Yesterday LinkedIn released their new “Intro” service. This service claims to “do the impossible” by enabling messages received within the native iOS mail client to display basic profile information from senders with LinkedIn profiles.
On the surface this new offering is compelling to power users of LinkedIn on their iOS devices. Easy visibility into a sender’s profile, connection status and other additional information shorten the gap between receiving an email and correlating the sender with their LinkedIn profile. This sounds great, but how does it work and what security concerns arise through the use of the Intro service?
In order to work around the inability to natively extend the iOS mail client, LinkedIn designed a proxy service that acts as an intermediary between your device and your email service. The service captures and stores your username, password and connection settings so that it can act as the intermediary and communicate with an email service on your behalf. While the concept of proxying to perform meaningful action on a data stream is not a new concept. In this era of heightened risk awareness and increasingly skilled adversaries, use of “man in the middle” methods raise a number of concerns that cannot be discounted.
There are several potential consequences as an outcome of utilizing the Intro service. Foremost this model could be considered a deviation from operational security best practices by capturing, storing and utilizing login credentials on systems outside of the users or email services control. While LinkedIn claims that the credentials are only stored for a short period of time, the service retains the ability to intercept and act on email messages sent or received during the term of your use of the service. Hand off of login information to a third party has a high probability of being in violation of the majority of corporate information security policies. In addition the legal implications for attorney-client privilege violation and law enforcement warranted or warrantless access are well known.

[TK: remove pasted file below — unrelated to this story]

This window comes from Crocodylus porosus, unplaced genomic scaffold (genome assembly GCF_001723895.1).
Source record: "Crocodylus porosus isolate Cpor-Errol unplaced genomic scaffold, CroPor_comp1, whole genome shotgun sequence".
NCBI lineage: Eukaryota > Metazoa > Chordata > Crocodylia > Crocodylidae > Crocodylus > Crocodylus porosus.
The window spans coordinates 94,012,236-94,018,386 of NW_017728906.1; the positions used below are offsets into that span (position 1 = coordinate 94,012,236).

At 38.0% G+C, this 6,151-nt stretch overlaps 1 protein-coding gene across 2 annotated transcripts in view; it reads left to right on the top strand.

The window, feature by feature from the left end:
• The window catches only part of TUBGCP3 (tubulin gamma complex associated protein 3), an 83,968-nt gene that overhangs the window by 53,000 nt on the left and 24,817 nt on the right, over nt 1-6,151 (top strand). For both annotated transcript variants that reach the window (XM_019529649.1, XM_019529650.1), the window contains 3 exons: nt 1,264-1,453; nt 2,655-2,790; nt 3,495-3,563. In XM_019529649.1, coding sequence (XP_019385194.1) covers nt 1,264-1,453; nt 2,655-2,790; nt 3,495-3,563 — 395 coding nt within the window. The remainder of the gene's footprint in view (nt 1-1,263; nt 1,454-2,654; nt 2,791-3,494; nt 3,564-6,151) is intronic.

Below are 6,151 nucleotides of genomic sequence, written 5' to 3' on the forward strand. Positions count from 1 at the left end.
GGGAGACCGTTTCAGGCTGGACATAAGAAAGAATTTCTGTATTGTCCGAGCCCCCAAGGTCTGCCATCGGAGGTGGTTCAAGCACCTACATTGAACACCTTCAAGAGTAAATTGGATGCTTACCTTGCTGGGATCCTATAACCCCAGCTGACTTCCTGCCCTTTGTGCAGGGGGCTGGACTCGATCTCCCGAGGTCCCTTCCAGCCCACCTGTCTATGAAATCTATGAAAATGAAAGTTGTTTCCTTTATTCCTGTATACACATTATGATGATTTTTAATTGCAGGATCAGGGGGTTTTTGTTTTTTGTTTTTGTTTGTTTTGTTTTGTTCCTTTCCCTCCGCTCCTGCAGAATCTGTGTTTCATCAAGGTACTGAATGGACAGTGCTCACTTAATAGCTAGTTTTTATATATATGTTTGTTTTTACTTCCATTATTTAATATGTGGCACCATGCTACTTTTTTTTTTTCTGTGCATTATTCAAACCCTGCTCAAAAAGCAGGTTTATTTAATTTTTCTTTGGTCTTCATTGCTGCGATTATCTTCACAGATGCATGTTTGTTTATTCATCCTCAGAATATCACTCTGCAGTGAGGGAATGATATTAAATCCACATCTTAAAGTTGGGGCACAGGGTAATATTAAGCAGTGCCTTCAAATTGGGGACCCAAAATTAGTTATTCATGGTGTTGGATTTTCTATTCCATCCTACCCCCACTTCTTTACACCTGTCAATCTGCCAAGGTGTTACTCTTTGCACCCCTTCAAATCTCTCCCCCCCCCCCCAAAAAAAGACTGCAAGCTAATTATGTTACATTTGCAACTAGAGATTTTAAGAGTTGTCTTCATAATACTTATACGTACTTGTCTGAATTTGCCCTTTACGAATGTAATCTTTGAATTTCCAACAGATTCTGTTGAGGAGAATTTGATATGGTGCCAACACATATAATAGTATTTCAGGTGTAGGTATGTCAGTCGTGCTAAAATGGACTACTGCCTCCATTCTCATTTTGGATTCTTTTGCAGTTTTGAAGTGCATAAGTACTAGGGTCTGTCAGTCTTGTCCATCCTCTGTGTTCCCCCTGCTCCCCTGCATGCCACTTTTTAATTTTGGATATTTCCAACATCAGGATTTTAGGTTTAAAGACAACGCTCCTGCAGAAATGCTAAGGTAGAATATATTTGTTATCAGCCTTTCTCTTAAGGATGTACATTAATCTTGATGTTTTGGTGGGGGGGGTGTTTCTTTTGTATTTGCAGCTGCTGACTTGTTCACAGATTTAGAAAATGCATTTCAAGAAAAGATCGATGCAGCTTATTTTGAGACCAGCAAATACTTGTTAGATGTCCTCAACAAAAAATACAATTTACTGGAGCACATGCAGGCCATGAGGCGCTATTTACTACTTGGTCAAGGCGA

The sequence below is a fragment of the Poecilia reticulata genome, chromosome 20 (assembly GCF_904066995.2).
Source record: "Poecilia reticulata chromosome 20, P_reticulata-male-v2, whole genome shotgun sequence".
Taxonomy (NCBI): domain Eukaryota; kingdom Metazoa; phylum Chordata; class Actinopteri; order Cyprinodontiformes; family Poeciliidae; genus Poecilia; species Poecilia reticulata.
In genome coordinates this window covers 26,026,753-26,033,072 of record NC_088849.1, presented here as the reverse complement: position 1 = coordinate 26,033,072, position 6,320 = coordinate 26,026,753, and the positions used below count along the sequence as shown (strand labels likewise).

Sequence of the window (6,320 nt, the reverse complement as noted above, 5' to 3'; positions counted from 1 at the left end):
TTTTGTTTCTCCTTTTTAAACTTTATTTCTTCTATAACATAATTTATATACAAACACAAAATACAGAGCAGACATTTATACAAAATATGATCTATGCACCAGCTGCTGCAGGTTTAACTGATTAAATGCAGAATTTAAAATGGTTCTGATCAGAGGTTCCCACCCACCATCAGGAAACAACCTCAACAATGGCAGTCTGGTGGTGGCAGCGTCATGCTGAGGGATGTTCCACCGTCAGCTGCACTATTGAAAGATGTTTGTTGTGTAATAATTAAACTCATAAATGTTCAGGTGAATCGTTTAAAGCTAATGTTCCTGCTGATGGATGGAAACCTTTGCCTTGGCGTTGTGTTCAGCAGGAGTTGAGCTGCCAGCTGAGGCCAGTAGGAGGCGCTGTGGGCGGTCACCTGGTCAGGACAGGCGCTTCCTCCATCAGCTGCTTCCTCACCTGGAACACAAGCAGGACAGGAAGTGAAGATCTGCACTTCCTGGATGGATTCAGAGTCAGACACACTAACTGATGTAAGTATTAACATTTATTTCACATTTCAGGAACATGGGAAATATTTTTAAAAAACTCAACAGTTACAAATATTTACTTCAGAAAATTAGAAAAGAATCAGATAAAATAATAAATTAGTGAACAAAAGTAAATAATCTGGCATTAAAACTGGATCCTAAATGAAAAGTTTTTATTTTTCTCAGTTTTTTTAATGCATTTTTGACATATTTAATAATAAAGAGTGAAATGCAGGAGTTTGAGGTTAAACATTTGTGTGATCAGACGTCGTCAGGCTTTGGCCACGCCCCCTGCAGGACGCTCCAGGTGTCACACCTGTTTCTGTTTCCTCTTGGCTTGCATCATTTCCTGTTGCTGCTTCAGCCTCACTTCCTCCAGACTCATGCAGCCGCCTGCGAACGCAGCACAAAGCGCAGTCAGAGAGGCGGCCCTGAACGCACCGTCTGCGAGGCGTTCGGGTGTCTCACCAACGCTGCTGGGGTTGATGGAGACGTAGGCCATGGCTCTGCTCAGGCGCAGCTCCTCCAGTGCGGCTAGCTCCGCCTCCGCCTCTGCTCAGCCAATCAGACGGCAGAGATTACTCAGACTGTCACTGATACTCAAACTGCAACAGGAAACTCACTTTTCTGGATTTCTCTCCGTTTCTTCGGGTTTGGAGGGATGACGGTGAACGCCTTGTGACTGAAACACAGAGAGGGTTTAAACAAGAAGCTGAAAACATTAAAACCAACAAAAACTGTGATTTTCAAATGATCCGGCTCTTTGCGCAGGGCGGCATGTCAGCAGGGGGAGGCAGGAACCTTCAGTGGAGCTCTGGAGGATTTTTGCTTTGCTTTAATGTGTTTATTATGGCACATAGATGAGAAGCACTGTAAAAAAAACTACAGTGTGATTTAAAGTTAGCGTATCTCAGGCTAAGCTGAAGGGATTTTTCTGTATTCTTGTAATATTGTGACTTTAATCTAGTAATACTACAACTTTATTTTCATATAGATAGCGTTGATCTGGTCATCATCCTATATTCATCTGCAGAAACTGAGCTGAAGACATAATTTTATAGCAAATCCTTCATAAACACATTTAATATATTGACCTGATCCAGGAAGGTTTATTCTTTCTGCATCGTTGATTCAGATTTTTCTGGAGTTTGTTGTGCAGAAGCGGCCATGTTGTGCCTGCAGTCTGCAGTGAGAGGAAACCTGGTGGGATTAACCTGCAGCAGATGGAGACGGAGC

The elephant in the room is the risk this service poses to a large number of LinkedIn users should the service be compromised. Almost a year and a half ago LinkedIn was compromised by a Russia based hacker group who captured nearly 6.5 million user account credentials. The value of compromising the Intro service could potentially be even more valuable than stealing account credentials. It’s easy to envision a skilled attacker using access to this service to gain a number of tactical advantages.
Attention should also be paid to the EU/Swiss Safe Harbor Framework provisions, along with the APEC Cross Border Privacy Rules (CBPR). While the United States has relatively laissez-faire approach to data privacy, with the except of medical and transactional data, the European Union has developed substantial rules on how individuals information can be collected, processed and utilized.
Even with the upmost assurance by LinkedIn that the service will only be used for the intended purpose and that security is a top priority, corporate desires change over time and compromises by malicious actors do happen. The most prudent course of action is to undertake a formal risk assessment before deciding if you or your organization will support or deny the use of Intro. Any time you or your organization investigate use of an external service, consider its compliance with corporate security policies, assess contractual and confidentiality provisions with clients/affiliates and exercise an appropriate level of due care.
For more information about the Intro service architecture and privacy statements, please visit;